I’m mainly referring to our status as a family of musicians. Again, not really in the traditional sense: no one’s in a band or trying to make their living off of it or anything. We’re musicians in the “we only do it because we enjoy it” way. My dad plays trumpet in a brass quintet, my mom directed Sunday School choir for years, I play clarinet (NERD) and tenor saxophone, my sister and brother play the trumpet (and have several years of piano lessons under their belts). It’s definitely safe to say that we’re musically inclined.
|Mitch curbs the nerd factor with the addition of a faux-hawk.|
My father is the driving force in all of this, as anybody who familiar with us surely knows. Dad was always the one getting after us to practice our horns, and he was always willing to get out his trumpet and show us how to play something that we couldn’t quite master. Dad was a trumpet player all through high school, but he didn’t too do much with it after he graduated. It wasn’t until his kids started band that he really started playing again. He put together a brass quintet: they’ve got two trumpets, a French Horn, a euphonium, and a tuba.
|The trumpets in action!|
The brass quintet has been a HUGE hit around our area. They play at church services, anniversaries, birthday parties, funerals... any event a small town has, they can handle. Dad has gotten approached multiple times by a happy little old lady who requests for them to play at HER funeral.
In my opinion, the brass quintet sounds the best at Christmas. Every year for Christmas Eve, there is a candlelight service at church. It’s the largest service of the year; one of the few times our little Lutheran church is filled to near capacity. The brass quintet always sounds their best for Christmas Eve. They play a few times throughout the service, but the crowd favorite is when they play Handel’s Halleluiah Chorus. The sound of the brass fills the church, resounding high up in the rafters. It’s truly amazing, and if you’ve never heard a brass quintet in a church, I highly recommend you do so.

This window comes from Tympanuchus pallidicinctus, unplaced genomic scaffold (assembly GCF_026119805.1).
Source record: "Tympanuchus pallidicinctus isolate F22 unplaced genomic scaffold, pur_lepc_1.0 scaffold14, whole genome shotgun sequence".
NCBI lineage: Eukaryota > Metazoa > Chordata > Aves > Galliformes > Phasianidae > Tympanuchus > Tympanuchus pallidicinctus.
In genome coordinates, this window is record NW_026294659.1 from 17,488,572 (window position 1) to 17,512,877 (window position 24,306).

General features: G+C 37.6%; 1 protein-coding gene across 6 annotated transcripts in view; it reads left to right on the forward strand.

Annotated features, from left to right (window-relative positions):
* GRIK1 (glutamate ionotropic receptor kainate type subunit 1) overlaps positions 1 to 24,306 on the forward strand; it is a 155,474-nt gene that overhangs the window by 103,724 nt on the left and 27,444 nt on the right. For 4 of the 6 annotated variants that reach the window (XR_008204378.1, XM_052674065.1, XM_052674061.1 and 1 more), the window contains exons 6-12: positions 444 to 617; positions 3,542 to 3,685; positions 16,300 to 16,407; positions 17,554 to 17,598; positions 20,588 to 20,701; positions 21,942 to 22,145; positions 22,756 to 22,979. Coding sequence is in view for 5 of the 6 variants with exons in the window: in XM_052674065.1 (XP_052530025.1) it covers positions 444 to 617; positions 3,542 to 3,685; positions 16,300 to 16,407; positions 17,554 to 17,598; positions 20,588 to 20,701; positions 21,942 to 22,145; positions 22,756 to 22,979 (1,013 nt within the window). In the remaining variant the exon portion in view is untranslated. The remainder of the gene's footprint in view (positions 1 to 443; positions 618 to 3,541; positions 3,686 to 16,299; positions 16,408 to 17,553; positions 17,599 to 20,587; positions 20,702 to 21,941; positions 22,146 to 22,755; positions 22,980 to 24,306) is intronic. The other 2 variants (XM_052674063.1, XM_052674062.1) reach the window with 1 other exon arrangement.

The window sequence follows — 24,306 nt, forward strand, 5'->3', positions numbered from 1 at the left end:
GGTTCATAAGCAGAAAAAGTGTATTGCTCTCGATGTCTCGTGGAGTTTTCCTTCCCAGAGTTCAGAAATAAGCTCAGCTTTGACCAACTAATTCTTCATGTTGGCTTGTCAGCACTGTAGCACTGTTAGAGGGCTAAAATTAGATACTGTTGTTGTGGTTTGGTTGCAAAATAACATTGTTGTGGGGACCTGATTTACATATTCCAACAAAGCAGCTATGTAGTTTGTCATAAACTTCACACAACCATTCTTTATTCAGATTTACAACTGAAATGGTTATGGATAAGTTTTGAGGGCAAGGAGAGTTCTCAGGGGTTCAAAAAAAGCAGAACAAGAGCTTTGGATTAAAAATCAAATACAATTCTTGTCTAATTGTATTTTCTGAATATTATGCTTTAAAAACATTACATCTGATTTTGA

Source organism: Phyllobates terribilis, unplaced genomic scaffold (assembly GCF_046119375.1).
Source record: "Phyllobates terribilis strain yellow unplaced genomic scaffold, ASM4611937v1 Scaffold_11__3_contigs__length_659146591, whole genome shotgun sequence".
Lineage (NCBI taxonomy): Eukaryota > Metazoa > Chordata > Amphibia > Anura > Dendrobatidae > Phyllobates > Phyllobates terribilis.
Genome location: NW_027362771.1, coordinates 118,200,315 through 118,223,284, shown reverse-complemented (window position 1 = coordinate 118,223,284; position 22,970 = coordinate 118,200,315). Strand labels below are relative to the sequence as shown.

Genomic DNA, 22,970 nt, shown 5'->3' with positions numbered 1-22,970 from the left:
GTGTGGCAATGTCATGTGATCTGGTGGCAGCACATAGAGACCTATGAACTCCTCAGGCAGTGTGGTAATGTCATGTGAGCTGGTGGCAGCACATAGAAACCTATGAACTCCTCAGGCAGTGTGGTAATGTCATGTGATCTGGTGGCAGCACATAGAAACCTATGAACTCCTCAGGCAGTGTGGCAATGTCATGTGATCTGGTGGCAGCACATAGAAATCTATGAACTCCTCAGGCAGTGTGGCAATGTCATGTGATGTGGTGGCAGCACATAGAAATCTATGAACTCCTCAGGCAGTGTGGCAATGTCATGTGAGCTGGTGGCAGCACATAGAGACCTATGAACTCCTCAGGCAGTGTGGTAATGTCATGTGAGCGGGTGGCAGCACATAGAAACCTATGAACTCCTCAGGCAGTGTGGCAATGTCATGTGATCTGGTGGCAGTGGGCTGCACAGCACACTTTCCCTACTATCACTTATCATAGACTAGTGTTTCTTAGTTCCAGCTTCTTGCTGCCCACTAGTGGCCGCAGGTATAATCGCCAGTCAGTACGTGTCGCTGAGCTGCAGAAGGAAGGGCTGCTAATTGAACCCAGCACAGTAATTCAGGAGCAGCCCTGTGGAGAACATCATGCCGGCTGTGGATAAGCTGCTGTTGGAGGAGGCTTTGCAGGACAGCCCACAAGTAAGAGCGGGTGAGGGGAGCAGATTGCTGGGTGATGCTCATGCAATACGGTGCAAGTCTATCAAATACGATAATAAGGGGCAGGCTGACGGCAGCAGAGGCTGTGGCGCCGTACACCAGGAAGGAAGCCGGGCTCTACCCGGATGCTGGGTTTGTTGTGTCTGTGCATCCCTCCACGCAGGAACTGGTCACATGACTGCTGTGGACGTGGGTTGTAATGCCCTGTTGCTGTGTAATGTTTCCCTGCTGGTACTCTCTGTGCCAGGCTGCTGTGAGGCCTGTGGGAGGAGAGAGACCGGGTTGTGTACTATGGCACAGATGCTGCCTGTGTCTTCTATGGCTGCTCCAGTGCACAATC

The brass quintet isn’t the only music for the candlelight service: that’s where the rest of us come in! As one may expect at a Christmas Eve service, there’s a fair amount of caroling. Each and every year, my siblings and I bring along our instruments and accompany the carols. It’s such a simple thing, but it’s so much fun. It’s gotten more fun now that I play the tenor saxophone. For years, we were three trumpets and a clarinet playing along, and we all had to play the same part. (Why? Because clarinets and trumpets are in the same key, of course!) Luckily, there were usually two B-flat parts, so we could at least split ourselves between them. “But wait,” say the musically educated among us. “Why would playing the tenor saxophone be more fun? It’s also a B-flat instrument!” Right you are. However, there was a special B-flat line for tenor saxophones, so I got to have that part all to myself. Besides, even though my clarinet will always hold a special place in my heart, tenor saxophones sound oh so much better.